Can Assetto Corsa Competizione’s ‘next-gen’ patch deliver the 4K60 dream? •

Can Assetto Corsa Competizione's 'next-gen' patch deliver the 4K60 dream? •

Known for its more hardcore approach to its racing simulation and customization options, Assetto Corsa Competizione is a world apart from the breezy arcade fun of Forza Horizon and the slightly smoother “simcade” experience offered by Gran Turismo. It’s also more of a PC-centric product, but console ports have followed in 2020 – albeit in somewhat compromised form with somewhat questionable performance. We now have brand new upgrades for the PlayStation 5 and Xbox Series consoles, promising a 60fps boost alongside bigger racing and other improvements – and the question is, are we getting a racing experience smoother and more refined or have we traded one set of technical issues for another?

Visually, Assetto Corsa has always focused on an attractive yet functional interpretation of the racing experience. The GT3 cars are truly the stars of the show: exteriors and interiors are well-processed, with solid material work and crisp highlights. The vehicle’s body is suitably high-poly and looks like a close match to the real thing. There are some nice flourishes, too – the car mirrors are actually functional, for example, reflecting a low-detail dithered version of the environment. The trackside environments aren’t as impressive, although they generally look good in motion. Track surfaces and grass appear quite flat, background buildings and structures are low in detail, and spectators are mostly represented by crude 2D billboards. These are typical compromises in last-gen runners, but they tend to stand out somewhat here, especially at higher resolutions.

This applies to all versions of the game, so what’s up with the PS5 and Xbox Series consoles? According to publisher 505 Games, the current generation of Competizione supports 30-driver racing, 60fps gameplay, 4K resolution, and faster load times. That’s a bit of a short list for a next-gen upgrade, but there are a few surprises here – like a new bokeh depth-of-field blur that kicks in pre-run, versus a more basic Gaussian blur on Xbox One. X. Bushes and trees are placed differently on the newer consoles, and are more numerous than on the last generation, while shadows are improved on PS5 and Series X, with the Sony console curiously receiving a slightly higher grade effect.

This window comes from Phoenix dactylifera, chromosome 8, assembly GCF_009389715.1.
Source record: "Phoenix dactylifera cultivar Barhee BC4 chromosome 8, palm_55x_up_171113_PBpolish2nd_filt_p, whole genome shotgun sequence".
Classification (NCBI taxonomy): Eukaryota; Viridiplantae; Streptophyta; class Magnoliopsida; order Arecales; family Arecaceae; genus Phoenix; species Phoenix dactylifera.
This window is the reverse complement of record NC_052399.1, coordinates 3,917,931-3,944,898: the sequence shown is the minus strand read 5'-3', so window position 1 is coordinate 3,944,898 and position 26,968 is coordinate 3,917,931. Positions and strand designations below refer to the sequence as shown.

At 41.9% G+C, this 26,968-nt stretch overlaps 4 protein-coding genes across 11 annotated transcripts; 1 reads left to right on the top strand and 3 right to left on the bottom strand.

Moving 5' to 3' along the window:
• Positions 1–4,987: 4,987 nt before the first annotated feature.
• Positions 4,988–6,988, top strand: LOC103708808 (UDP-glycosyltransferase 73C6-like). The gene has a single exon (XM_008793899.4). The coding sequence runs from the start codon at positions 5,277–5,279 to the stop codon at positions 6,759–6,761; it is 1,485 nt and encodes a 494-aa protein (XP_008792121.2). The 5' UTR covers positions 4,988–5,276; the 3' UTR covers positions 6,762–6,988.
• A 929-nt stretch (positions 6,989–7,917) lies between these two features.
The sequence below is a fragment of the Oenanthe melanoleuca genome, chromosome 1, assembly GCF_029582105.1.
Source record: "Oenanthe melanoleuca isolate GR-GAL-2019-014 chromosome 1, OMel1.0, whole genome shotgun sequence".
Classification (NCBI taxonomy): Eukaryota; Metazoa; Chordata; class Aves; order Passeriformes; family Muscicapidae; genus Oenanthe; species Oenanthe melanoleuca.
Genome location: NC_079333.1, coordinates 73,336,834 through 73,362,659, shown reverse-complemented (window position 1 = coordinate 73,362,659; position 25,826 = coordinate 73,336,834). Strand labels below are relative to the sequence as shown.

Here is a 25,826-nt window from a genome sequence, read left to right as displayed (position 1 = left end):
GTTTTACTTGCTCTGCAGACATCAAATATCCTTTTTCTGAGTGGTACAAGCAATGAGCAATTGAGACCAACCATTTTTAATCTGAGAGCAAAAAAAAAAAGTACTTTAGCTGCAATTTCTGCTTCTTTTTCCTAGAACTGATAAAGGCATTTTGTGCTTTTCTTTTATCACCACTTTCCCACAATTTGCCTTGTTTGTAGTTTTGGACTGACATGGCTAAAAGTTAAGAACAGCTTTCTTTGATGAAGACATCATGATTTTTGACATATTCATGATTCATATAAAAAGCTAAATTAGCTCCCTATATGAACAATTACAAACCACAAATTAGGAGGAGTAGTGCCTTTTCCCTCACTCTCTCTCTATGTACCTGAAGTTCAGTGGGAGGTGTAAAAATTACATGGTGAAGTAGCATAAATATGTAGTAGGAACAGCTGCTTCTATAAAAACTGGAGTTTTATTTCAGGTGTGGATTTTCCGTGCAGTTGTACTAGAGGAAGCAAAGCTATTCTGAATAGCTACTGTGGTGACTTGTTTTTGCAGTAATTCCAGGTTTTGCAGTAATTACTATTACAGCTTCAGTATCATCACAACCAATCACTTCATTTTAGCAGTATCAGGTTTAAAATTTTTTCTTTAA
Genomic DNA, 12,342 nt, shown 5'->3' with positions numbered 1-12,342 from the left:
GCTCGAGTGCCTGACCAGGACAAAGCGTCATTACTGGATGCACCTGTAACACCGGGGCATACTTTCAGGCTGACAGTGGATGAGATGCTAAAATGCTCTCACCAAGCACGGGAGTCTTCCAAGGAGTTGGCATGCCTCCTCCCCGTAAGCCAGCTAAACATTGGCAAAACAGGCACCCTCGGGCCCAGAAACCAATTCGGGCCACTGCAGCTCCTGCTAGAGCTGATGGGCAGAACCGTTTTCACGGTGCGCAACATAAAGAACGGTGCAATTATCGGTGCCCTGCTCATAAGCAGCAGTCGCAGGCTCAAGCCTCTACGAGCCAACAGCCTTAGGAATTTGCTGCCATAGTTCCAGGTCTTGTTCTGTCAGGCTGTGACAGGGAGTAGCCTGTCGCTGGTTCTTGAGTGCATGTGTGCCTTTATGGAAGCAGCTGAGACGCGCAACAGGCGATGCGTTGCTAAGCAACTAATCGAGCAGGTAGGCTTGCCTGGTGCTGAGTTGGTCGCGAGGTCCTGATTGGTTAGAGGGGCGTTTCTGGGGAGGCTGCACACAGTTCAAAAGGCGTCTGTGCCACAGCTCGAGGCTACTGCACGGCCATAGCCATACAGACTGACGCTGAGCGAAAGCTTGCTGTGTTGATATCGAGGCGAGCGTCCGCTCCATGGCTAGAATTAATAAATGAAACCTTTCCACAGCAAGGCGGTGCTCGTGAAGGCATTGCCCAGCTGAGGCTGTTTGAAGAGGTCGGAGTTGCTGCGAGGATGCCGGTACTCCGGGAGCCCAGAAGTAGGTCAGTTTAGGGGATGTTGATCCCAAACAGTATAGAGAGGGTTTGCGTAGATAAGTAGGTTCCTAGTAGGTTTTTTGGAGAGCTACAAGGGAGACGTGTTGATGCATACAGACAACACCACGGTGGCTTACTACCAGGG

Assetto Corsa Competizione – everything you need to know about the new upgrade for PS5 and Xbox Series consoles.

The Xbox Series S gets most of the available upgrades, with a few exceptions. Grass density takes a hit, as does the quality of texture filtering, more noticeable on road surfaces and detail on car roofs – although this reduction may simply reflect the lower overall rendering resolution. Interestingly, the shadow quality matches the Xbox Series X, effectively being halfway between the Xbox One X and the PS5. Overall, at least from a visual standpoint, the graphics characteristics are very similar overall, but perhaps the biggest issue for me is that many of the issues from the last-gen version remain problematic here. : Mirror lighting is mismatched for standard gaming lighting, while car models still leave streaky reflection artifacts in screen space on our tracks. Camera angle transitions in Event Replays often load with missing scene geometry for a frame or two, or flash momentarily on the wrong shot. These aren’t huge issues, but they are distracting at times and reflect an unfortunate lack of polish.

In terms of image quality, the Series X aims for full 4K and hits that figure most of the time. The full dynamic resolution range here appears to be 1440p to 2160p, although Assetto Corsa is almost always at or very close to 4K output. Even in relatively intense scenes we see 2160p or 2016p as the typical count. Meanwhile, the PS5 has a slightly looser grip on 4K. The target is still 2160p, but there’s a bit more variance and the new lower limit for my tests is 1152p. Many shots still resolve to full 4K, but busy shots with lots of cars and weather effects tend to drop the resolution down to the 1800p range, and one particularly demanding shot came in at 1152p, although it’s is an extreme outlier. Ultimately, both games look great on a 4K screen. S-series? On paper you might call it a vibrant 1440p, but the resolution mostly sticks to 1080p or very close – the outlier being the car viewer screen, which runs at full 4K, with the performance hit for corresponding.